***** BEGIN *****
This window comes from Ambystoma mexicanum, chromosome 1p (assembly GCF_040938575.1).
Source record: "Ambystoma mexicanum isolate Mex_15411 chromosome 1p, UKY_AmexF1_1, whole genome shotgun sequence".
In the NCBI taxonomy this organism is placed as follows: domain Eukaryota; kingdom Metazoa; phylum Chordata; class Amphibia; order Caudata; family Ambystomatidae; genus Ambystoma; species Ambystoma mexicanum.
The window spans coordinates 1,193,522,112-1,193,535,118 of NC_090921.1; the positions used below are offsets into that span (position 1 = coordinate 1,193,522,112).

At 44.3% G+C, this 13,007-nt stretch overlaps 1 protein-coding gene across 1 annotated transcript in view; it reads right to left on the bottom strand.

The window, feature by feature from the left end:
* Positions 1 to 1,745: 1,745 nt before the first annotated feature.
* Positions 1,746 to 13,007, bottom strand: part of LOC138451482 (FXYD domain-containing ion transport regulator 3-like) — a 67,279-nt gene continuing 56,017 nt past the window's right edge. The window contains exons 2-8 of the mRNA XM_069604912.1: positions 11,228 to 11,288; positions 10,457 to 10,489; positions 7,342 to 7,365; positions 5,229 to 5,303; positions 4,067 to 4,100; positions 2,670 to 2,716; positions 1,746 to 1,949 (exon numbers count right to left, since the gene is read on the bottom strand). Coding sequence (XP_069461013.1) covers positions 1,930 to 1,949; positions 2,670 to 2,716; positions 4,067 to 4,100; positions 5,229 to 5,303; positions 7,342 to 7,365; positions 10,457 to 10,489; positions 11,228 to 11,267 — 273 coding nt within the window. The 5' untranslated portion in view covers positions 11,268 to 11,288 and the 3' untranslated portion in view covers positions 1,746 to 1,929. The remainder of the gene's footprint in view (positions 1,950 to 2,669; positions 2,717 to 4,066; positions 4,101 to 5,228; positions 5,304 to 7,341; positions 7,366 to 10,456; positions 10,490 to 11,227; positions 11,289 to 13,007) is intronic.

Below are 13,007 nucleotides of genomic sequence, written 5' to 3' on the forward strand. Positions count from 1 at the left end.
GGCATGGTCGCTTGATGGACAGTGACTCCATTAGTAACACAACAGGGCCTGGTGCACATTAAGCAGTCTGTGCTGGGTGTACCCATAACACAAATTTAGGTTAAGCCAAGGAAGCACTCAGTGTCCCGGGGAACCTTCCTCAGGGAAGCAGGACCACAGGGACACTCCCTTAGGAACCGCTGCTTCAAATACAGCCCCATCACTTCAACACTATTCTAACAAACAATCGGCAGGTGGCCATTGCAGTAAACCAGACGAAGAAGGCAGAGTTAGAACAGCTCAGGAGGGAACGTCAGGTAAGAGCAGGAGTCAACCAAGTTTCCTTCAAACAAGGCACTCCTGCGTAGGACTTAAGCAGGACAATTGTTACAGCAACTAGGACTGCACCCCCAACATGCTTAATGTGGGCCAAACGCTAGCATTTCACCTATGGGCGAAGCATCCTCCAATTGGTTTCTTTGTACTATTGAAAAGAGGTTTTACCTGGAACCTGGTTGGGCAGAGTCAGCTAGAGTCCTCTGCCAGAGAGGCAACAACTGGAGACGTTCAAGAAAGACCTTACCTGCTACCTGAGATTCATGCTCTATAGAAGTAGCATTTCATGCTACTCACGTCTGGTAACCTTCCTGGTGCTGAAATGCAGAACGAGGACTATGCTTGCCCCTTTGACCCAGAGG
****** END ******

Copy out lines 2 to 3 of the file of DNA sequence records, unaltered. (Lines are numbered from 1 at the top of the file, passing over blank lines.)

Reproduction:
Source record: "Ambystoma mexicanum isolate Mex_15411 chromosome 1p, UKY_AmexF1_1, whole genome shotgun sequence".
In the NCBI taxonomy this organism is placed as follows: domain Eukaryota; kingdom Metazoa; phylum Chordata; class Amphibia; order Caudata; family Ambystomatidae; genus Ambystoma; species Ambystoma mexicanum.